New Storage Stories Narrative:

It is noticeable from the analysis of the sections and the plans that activities in the classroom are more or less concentrated, but the activities across the department are dispersed over a wider area. Of course, the movements are determined by their locality and the fact that some happen in one room, whereas others cross several spaces.

However, a re-proposal of the strategy enables these common activities to be concentrated in the space, socio-object relationships become the heart and focal point in the space, from leaving bags in lockers, putting aprons on to the preparation of vegetables and storing pots.

Tagging and recording the interactions with objects as part of a lesson or routine adds a depth of information to the spaces, that can inform future use.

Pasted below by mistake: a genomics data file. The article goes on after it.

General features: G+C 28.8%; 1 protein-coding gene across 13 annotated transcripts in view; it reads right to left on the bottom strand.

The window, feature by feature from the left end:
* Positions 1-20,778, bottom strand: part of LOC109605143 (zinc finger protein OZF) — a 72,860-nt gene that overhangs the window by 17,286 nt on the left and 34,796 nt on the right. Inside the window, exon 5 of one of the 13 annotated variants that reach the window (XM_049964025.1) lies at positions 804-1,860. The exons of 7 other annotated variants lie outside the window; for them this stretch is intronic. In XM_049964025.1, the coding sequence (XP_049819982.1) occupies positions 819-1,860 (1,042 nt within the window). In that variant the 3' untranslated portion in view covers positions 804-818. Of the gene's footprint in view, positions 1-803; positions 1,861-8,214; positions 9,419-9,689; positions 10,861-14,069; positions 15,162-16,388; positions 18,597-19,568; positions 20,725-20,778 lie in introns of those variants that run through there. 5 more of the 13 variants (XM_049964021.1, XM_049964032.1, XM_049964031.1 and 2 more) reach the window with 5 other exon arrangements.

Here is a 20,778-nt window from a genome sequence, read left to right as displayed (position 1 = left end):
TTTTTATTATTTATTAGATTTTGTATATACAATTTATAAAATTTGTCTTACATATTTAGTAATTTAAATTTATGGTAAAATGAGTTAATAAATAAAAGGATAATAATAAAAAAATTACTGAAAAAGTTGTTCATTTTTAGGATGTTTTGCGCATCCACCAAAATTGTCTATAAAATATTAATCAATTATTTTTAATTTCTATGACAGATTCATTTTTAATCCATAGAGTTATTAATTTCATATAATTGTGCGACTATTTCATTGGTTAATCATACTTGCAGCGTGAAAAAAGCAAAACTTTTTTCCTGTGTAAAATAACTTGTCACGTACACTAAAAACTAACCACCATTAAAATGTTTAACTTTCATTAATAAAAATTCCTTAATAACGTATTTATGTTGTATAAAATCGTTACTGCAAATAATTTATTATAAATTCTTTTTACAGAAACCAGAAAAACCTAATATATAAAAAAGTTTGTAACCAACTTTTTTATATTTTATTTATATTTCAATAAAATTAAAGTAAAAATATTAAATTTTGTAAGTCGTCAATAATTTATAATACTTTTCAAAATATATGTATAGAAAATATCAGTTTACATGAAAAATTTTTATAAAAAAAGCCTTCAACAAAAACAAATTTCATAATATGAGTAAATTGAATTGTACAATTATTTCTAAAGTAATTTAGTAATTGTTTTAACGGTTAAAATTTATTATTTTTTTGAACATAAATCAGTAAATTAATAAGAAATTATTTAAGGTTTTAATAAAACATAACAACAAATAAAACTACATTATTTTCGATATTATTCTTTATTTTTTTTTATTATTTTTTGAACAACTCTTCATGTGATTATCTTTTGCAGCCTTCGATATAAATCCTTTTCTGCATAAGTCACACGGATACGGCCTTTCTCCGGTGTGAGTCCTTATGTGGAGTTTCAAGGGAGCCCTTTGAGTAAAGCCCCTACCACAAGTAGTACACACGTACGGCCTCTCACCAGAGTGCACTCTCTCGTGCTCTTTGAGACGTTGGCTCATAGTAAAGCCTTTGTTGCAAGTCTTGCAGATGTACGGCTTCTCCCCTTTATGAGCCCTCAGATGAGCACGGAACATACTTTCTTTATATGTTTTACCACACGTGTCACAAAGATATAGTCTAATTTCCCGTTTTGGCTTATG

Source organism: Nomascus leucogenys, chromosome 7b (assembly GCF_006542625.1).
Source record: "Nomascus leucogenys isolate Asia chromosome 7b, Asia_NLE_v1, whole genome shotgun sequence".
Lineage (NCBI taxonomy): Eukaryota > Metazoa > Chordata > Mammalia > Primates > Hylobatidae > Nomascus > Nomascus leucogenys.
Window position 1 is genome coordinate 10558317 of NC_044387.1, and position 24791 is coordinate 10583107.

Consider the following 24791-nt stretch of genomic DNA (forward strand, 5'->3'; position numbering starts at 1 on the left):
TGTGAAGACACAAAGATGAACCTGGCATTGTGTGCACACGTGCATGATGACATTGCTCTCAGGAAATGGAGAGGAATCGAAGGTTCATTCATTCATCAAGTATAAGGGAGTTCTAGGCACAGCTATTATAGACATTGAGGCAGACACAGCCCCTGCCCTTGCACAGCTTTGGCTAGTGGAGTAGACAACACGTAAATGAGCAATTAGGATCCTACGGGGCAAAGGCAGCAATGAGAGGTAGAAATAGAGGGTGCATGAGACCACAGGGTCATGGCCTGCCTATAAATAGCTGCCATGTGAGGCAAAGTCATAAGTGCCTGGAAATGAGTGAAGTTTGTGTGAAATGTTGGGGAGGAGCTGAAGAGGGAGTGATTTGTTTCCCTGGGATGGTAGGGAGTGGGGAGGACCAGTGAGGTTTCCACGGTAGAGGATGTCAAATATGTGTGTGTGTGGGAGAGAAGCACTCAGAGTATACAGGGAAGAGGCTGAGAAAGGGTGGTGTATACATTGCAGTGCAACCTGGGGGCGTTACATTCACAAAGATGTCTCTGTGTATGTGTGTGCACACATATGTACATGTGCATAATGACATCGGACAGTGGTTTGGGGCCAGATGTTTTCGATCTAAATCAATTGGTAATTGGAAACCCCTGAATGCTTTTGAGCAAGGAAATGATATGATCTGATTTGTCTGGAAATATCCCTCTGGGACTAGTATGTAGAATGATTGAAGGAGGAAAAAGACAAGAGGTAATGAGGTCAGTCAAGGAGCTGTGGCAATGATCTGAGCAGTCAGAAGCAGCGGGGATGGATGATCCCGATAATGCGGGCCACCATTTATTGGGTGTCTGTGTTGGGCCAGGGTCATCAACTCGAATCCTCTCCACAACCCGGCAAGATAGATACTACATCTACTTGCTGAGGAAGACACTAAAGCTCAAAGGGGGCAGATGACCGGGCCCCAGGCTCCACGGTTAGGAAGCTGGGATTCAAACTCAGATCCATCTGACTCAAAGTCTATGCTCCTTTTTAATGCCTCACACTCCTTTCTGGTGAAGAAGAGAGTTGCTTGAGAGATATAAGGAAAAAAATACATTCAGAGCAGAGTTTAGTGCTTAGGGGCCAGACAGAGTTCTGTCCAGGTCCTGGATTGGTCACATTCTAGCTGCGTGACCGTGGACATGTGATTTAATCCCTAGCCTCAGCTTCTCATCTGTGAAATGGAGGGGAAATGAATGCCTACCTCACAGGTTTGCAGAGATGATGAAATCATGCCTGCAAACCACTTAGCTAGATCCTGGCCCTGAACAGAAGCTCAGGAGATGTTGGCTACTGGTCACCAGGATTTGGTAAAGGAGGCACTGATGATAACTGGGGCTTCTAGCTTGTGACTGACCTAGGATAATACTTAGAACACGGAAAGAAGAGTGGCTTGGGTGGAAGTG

The proposal of new space design puts the cooking and preparation together in learning areas, whilst allowing a communal engagement between the cooking of food, the enjoyment of providing and eating together and heightening awareness of consumption.

Architecturally, the space is opened up, the large volume over the dining hall is used, expanding the volume of the space used and allowing the majority of the first floor of the home economics department to be removed and situated elsewhere within the site.

Cabinets, that could be produced by Design Technology students, partition stud-walls and scaffolding based structures provide solid structures for the first floor. The form and locations of the units are determined by the evolutionary and recorded use of space and interactions with objects between the pupils and the staff within the dining hall and the home economics classes. The analysis of the stories and spatial diagrams give the user and architect a means to focus design and aid discussions to concentrate activities together to create an effective space. The space has the potential to be altered during holidays if alterations or changes need to be made, perhaps depending on the topics the students are studying.

Architectural/Educational relationship:

Architectural space derived on a semi-permanent floor, partition and storage areas.

Educational and Spatial Policy